I’m home after a whirlwind 3 days in Chicago for the American Library Association (ALA) annual conference where I saw exactly one sight (the bean, on my walk to a luncheon). Instead of sight seeing, I reveled in the joy that is found with people of the book. I signed for three of my books (Super Boba Café, Shark Party and Strong) and attended events in between.
At times, being with authors feels intimidating. Jerry Craft is a Newbery winner for his important and wonderful book New Kid. Joanna Ho received an APALA honor for her recent book The Silence that Binds Us. Samira Ahmed is a NYT best selling author for her many titles including Love Hate and Other Filters.
But at ALA, I never thought about their awards or accolades. We may have met for the first time or the 7th but our shared love of words and art connects us. It feels familiar and comfortable. We talk about how to support each other, share tips that only a select few need (like using illustration board for watercolors to prevent buckling) and enjoy each other’s company. As my author friend Jessixa Bagley said, it’s like grown up summer camp.
On Monday afternoon I attended the Stonewall Awards because our book, Strong, won an honor. I’ve worked on a number of books as an illustrator with limited contact with the writer. This was not the case with Strong. Eric Rosswood and I became very good friends. We were each other’s accountabilabuddies (say that ten times) during the pandemic, sharing weekly fitness challenges and daily 10k step goals. That blossomed into a beautiful friendship even though we are on separate coasts. Being at the awards with Eric was more emotional than I expected.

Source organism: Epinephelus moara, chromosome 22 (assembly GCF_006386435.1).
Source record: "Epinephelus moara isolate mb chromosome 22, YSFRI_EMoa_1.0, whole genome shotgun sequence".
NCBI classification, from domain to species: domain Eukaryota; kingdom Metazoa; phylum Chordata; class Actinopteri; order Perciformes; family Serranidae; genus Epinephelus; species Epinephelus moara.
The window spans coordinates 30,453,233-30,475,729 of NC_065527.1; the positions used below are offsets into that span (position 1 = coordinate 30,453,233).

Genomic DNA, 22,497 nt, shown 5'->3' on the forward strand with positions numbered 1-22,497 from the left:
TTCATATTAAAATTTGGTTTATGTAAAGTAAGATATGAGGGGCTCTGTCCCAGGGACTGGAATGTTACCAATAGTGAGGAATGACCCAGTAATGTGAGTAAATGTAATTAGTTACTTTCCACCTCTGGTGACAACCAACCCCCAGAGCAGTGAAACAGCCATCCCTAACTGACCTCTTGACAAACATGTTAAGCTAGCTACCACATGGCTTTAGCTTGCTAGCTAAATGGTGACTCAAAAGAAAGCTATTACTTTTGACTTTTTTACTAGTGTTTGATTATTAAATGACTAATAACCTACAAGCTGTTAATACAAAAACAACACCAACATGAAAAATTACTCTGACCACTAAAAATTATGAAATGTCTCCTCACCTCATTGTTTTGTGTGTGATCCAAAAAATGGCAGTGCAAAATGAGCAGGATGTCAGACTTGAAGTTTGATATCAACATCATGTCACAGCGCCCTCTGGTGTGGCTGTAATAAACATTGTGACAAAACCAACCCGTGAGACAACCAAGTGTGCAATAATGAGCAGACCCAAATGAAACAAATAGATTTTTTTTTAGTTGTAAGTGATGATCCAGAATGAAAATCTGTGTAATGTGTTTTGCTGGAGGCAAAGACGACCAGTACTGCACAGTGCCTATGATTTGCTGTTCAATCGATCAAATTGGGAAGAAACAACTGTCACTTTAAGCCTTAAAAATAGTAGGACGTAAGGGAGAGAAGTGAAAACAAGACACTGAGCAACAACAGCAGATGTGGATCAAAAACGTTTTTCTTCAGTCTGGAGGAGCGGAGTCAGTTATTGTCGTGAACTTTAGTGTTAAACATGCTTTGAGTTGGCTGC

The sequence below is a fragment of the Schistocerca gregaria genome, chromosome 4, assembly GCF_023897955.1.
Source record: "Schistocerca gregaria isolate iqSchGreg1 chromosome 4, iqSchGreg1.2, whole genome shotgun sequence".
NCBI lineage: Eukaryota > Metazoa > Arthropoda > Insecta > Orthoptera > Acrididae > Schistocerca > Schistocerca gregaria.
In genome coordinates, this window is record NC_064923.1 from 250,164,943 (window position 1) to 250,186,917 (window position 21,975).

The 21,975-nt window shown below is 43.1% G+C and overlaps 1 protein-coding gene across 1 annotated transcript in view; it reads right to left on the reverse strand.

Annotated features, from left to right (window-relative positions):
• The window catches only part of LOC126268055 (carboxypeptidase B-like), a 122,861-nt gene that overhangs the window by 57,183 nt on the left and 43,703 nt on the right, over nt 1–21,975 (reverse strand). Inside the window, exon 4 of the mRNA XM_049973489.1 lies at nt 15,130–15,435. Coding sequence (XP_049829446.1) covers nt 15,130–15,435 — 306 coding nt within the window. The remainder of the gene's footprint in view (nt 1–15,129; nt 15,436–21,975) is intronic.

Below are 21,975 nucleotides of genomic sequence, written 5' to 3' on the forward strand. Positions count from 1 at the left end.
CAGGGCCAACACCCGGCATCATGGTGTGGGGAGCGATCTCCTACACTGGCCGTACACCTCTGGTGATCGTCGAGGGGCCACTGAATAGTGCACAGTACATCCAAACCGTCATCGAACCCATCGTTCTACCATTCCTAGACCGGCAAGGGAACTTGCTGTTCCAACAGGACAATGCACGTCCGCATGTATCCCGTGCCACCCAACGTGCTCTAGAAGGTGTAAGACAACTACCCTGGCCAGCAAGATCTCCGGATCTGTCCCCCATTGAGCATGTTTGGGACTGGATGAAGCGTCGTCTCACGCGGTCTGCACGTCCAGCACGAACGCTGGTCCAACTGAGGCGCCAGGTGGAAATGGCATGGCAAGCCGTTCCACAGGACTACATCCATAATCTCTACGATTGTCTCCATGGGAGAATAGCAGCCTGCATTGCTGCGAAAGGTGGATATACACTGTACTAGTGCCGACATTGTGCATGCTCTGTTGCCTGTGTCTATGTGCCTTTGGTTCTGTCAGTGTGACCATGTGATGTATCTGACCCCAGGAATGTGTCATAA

I am a loving but guarded person. My joke is that I cry four times a year. As we walked up to accept our Stonewall Honor I felt like I would crumble into a puddle.
I spend a lot of time alone, questioning whether the work I do matters, whether I’m worthy/good enough and this moment felt unreal. To stand in front of a room of my community of queer authors, librarians and allies was beautiful. To receive an honor from librarians who champion and share our work is affirming. In a time when Black and LGBTQIA+ books are being challenged, banned and removed from libraries that room represented power, hope and strength.
After the many emotional Stonewall speeches, we signed books. It’s always a joy to work on books but to be there, sharing the award with my very good friend made it extra special.
I rushed to the airport to catch my flight home full of love, with an almost overweight suitcase full of books and fueled up, ready to get to work.